Switzerland with Ricardo Santana, Jr. up, started things off strong for owner Woodford Racing LLC and trainer Steve Asmussen.
By the time the horses left the gate in the eleventh race, The Very One Stakes, the sky was turning ominous and spectators stayed back under the overhanging upper deck, in case of a sudden shower.
The Very One, also a MATCH Series race, was moved off the turf, due to the poor condition of the course. As I stated earlier, stakes races have specific conditions, which may also include the position of the rail. Moving a stakes race from the turf to the dirt risks the downgrading of that stakes race by the American Graded Stakes Committee. There is a long and complicated explanation of the importance of this type of ruling. In brief, just know that, once downgraded, the win is no longer seen as a graded stakes win for horse and team.
Regardless of the impact, the course was deemed unsuitable for racing. For safety of horses and riders, the move was made, and Girls Know Best brought home the win for trainer Eddie Kenneally and his co-owner, Brian Chenvert.
By the twelfth race, the grey sky had melted into a growing fog that had engulfed the far turn. Looking like something out of Steven King's The Mist, a large portion of the grandstand population, once visible, was now devoured by grey.
Trainer Steve Asmussen awaits the start of the Sir Barton Stakes.
The field for the Sir Barton Stakes left the starting gate cleanly and passed the stands before heading into the clubhouse turn, kicking up mud as they went. As they came around the far turn and into the home stretch, it was Hall of Fame jockey, Mike Smith, aboard the eight horse, Ax Man, in the lead. With three or four lengths to his favor, Smith kept his whip tucked away and hand rode his mount to victory for trainer, Bob Baffert, and owners, Patti and Hal Earnhardt.
The hour plus that leads to a major stakes race, like the Preakness Stakes, is the hardest part of an already long day. For many race fans in attendance, it's the only race they step outside to watch. The stands fill up as they have not for other races, security is tighter, and getting into position to get good photos becomes even more of a challenge.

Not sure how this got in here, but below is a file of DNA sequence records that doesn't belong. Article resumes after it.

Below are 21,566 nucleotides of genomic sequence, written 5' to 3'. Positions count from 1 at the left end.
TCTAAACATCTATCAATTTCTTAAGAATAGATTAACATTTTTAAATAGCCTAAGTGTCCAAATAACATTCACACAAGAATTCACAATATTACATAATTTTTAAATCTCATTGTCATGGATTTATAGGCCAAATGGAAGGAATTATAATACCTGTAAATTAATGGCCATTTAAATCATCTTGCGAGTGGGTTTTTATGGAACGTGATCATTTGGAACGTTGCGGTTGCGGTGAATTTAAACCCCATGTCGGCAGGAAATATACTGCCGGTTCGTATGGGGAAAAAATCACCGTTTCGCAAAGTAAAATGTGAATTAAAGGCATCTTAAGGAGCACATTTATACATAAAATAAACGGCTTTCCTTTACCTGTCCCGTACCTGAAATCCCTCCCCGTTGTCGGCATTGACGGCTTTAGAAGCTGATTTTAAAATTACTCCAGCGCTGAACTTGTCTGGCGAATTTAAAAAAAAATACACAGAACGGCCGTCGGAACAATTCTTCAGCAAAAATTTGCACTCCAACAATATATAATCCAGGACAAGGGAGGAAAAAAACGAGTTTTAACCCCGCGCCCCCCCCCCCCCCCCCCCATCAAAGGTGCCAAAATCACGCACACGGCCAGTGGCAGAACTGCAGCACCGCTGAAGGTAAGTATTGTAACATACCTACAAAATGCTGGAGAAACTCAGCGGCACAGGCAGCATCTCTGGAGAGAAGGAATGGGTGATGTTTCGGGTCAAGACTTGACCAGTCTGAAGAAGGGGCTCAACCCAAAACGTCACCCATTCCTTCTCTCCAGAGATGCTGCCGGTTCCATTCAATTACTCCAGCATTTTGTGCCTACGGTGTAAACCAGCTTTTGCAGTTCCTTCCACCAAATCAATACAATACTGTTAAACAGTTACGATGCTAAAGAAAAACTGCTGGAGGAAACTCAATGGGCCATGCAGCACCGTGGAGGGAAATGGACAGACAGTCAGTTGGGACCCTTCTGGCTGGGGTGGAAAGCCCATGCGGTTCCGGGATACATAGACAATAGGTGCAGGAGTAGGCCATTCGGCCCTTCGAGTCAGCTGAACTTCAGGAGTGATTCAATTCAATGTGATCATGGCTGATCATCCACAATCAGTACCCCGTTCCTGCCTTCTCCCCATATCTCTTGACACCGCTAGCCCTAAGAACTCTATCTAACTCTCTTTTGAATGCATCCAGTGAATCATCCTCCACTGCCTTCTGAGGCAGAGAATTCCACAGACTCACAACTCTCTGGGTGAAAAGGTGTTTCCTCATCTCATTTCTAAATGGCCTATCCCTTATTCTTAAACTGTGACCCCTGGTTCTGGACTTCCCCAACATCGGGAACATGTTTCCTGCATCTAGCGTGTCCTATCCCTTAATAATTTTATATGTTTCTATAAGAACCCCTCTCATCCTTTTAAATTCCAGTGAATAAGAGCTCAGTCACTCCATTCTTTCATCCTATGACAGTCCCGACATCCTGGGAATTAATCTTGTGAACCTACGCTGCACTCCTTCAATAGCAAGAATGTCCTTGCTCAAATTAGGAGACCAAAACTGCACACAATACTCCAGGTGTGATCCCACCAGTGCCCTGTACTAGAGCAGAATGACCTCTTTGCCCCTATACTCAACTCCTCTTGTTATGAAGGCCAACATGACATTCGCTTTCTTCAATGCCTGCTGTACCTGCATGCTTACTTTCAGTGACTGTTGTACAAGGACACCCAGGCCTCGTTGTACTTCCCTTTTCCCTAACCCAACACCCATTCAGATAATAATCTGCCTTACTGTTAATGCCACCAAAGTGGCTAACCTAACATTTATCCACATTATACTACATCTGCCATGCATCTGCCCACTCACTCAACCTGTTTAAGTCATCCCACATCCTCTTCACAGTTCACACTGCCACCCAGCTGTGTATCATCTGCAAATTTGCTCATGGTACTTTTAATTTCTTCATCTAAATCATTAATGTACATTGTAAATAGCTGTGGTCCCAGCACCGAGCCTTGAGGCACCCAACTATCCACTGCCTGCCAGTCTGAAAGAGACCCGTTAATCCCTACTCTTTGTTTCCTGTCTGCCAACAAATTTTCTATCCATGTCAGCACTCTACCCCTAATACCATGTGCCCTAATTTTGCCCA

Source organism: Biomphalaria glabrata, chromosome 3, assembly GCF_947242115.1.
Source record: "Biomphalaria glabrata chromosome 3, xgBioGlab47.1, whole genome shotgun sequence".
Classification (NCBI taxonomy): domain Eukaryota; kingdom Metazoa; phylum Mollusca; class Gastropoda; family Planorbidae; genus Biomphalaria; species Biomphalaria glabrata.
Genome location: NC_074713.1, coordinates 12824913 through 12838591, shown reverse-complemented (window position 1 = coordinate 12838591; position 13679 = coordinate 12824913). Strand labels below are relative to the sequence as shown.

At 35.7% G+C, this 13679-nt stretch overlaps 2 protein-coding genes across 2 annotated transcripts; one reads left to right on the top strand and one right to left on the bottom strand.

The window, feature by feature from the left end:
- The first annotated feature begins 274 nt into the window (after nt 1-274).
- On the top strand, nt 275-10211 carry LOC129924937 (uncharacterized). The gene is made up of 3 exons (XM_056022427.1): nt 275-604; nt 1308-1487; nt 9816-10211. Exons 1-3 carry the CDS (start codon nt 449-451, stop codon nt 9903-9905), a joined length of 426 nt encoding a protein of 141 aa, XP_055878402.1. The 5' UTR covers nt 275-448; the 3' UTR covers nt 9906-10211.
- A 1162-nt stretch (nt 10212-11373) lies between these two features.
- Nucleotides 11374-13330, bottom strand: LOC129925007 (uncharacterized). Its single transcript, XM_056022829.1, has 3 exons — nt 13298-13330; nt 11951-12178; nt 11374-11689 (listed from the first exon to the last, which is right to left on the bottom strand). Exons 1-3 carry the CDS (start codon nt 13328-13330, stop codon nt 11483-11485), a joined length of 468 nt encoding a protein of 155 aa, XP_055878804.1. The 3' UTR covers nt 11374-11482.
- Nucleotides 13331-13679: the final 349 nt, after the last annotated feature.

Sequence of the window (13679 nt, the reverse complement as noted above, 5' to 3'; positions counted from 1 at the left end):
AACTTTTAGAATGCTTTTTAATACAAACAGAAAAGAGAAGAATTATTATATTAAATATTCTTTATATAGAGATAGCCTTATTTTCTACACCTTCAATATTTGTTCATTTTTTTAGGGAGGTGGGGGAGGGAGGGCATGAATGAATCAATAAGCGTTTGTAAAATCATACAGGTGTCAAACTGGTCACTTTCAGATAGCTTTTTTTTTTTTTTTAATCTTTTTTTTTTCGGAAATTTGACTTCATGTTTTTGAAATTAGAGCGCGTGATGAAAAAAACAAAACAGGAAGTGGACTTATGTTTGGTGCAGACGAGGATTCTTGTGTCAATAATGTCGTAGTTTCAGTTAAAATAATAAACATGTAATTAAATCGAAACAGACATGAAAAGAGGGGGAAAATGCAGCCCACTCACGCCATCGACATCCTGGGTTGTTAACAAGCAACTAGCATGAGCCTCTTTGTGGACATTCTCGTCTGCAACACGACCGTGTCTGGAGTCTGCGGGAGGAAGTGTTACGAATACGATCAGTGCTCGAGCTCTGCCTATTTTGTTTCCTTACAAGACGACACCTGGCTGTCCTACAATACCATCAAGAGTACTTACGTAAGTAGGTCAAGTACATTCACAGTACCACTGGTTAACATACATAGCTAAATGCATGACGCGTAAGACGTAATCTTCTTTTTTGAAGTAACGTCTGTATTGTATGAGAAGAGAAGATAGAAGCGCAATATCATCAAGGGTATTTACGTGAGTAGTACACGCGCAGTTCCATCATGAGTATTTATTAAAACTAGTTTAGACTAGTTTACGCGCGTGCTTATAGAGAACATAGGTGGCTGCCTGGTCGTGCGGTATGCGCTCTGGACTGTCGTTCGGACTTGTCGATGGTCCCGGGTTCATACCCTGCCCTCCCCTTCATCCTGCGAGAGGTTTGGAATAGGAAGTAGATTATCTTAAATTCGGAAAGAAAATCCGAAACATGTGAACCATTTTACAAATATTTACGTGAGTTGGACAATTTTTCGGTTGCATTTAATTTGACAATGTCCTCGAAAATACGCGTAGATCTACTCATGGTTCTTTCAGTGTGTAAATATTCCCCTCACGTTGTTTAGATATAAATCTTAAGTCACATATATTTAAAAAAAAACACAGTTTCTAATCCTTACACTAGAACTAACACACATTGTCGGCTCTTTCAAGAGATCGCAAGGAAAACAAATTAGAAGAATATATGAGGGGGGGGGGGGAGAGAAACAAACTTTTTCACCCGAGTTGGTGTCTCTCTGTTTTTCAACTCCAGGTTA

Photographers who had been shooting from other positions all day found my cozy little nest as they were pushed out by the close connections to owners and trainers filling up the rail in the winners' circle. The owners boxes, just above me, would be brimming with teams contending for this title, and the fire marshall was present to ensure the capacity crown would have a path cleared, in case of emergency.
For most of the race's entrants, paddock and saddling tasks were handled on the turf course, converted to the paddock to allow as many close connections as possible to participate. (As a side note, the paddock at Pimlico is by far the most cramped I've ever experienced. Indoors and adjacent to the steps up to the jockeys' room, it leaves little room for extra team members. The move outside is necessary for this big race. And thankfully, the weather cooperated.)
The noise from the infield and the size of the crowd made hearing the call for "riders up" impossible. As the jockeys guided their horses through their final warm ups, a flood of people came across the bridge from the infield and poured up the steps into the owners' boxes.
The fog was so thick now that the starting gate was completely obfuscated. It was only the voice of the track announcer that let us know the horses were loaded, and then racing. It seemed like a full ten seconds, or more, before the eery shadow of the field ran through the shroud of fog and into full view.
As they passed my position for the first time, Justify and Good Magic were setting the pace as they splashed down the stretch, before disappearing again into the clubhouse turn.
Watching the jumbo-trons in the infield, I could barely make out the outline of the horses as they traveled the back stretch and had to strain to hear the announcer's call as Good Magic made a move on the far turn, and Justify battled back. Coming down to the wire, jockey Smith asked for just enough from his horse to cross the finish line in first place, securing the second jewel in the Triple Crown.
Through it all, the crowd went crazy, witnessing the power and intelligence of this amazing racehorse. As Smith and his mount walked back through the fog, I could see the look of elation on Mike's face, as he pumped his helmet in the air and waived to the crowd.
For the third time in just five years, the Belmont Stakes will bring with it the possibility of a Triple Crown champion. Justify's win in the Preakness sealed the deal for me, with my notification of the approval of my press credentials coming through via email, just prior to the race.
My boots, with a layer of Pimlico Race Course mud now joining that from Churchill Downs, will go with me. We'll add a layer from the track they call Big Sandy, and hope to carry racing luck into the history books.